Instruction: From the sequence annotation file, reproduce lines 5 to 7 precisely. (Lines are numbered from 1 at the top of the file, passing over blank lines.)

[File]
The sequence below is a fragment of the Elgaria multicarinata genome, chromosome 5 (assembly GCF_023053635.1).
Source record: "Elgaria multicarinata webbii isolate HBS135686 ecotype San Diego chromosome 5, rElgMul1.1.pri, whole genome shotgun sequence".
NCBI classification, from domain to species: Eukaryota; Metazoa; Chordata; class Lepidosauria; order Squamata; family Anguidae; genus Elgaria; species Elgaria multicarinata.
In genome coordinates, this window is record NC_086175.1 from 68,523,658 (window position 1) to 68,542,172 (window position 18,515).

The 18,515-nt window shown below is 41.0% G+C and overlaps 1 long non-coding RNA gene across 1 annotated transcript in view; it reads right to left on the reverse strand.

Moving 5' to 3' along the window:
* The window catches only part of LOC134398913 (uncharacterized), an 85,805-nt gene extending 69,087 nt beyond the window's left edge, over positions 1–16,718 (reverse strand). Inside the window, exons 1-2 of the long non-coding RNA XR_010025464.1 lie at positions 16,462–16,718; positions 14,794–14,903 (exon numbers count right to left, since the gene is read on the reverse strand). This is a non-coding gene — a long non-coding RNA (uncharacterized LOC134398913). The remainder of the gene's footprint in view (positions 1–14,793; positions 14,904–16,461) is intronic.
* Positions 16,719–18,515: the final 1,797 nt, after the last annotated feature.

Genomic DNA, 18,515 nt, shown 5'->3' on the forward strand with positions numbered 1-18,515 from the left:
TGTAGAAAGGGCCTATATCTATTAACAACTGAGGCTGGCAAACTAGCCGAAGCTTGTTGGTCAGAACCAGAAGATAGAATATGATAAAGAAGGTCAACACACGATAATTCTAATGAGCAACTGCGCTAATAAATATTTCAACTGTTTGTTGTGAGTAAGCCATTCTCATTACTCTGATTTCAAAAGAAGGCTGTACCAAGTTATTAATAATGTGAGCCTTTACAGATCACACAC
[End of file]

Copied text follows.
The 18,515-nt window shown below is 41.0% G+C and overlaps 1 long non-coding RNA gene across 1 annotated transcript in view; it reads right to left on the reverse strand.

Moving 5' to 3' along the window:
* The window catches only part of LOC134398913 (uncharacterized), an 85,805-nt gene extending 69,087 nt beyond the window's left edge, over positions 1–16,718 (reverse strand). Inside the window, exons 1-2 of the long non-coding RNA XR_010025464.1 lie at positions 16,462–16,718; positions 14,794–14,903 (exon numbers count right to left, since the gene is read on the reverse strand). This is a non-coding gene — a long non-coding RNA (uncharacterized LOC134398913). The remainder of the gene's footprint in view (positions 1–14,793; positions 14,904–16,461) is intronic.